Kill Lincoln - Can't Complain (Cover Artwork)

Kill Lincoln

Can't Complain (2020)

Bad Time Records

Ska is a recklessly fun form of music. It’s likely because of that the more serious music websites treat it as a joke forever mired and defined by the mainstream elements of its third wave. But there’s nothing to revive if it never went away and with Kill Lincoln’s latest offering, Can’t Complain, it shows a band playing a potent mix of ska-punk unable to be pigeonholed by its genre’s associations in the minds of music critics. From the bouncy pop-punk to the well integrated horns to the Paint it Black cover, Kill Lincoln are making serious ska music for modern times.

Opener “Greetings from Inner Space” sets the intention right from the start as a horn-laded and bouncy pop-punk intro gives way to a classic upstroked verse that would make Less Than Jake blush at how good it is. Kill Lincoln covers the punk spectrum with Can’t Complain which helps listeners who may be hesitant to listen to a ska band quickly overcome their preconceptions. Described as equally influenced by Kid Dynamite as Streetlight Manifesto, the band has the chops to back it up.

Can’t Complain has a sound for everyone while never abandoning its ska foundations. The pop-punk of “Greetings from Inner Space” continues with the following track “Used Up.” The double-timed punk drums are matched with background gang vocals setting up the huge chorus as guitarist and vocalist Mike Sosinski sings, “The good times use me up / While the bad ones break me down.” “Well Spent, Wasted” continues in this vein veering towards early-Four Year Strong territory replacing their breakdown for breakdown’s sake energy with horns that pop off the track.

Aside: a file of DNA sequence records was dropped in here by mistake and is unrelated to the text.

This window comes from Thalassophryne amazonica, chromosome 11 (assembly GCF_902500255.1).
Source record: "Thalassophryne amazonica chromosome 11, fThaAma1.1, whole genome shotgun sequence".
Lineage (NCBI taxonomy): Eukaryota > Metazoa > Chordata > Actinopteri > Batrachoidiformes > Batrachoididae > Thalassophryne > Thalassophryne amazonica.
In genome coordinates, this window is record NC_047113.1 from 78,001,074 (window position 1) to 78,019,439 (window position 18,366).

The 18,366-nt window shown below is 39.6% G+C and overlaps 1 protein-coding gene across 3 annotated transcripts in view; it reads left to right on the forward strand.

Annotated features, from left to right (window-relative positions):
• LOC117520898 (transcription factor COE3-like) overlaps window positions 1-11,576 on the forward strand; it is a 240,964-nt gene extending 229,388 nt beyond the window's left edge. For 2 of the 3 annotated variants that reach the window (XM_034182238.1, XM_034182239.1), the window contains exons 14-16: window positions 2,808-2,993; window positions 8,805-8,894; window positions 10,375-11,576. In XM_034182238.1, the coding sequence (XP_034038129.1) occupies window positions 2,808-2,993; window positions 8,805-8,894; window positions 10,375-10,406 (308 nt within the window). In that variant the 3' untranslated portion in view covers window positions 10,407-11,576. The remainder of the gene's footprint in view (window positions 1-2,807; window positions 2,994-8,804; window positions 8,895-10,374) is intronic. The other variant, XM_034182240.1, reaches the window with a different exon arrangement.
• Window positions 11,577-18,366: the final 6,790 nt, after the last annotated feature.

Not enough can be said about how much Yasutaka Umemoto and Matt Ellis’ trombone and saxophone playing adds to Can’t Complain. “Civil Surgery” punches with the energy of the aforementioned Kid Dynamite with the melody driven by the interplay of the horns. They make it impossible not to bounce along with the huge 40 second breakdown the song ends on that pushes Kill Lincoln into Folly’s territory. “Confession Obsession,” “Quarantine Dream,” and the eponymous closer demonstrate Kill Lincoln’s adeptness with skate-punk riffage as well.

The inclusion of a cover of Paint It Black’s “Womb Envy” alone should be enough to dissuade the casual listener of ska of their notion that this recklessly fun music can’t tackle serious subject matter. In fact, Can’t Complain is filled with topical and weighty subjects willing to take on more explicitly political topics than most punk records released this year. Songs cover the existential dread we are all facing in our current state while also diving into racism, identity, and solidarity in the face of apathy. If anything, it’s lyrical topics like this that connect Kill Lincoln’s ska to the genre’s initial political start.

At just over 29 minutes, Can’t Complain has all the markings of a great punk rock record - explosive riffs, catchy melodies, insightful lyrics and over and out before its welcome is overstayed. This release has deservedly raised the awareness of the current state of ska and with it, Kill Lincoln. Nothing left to do but pick it up.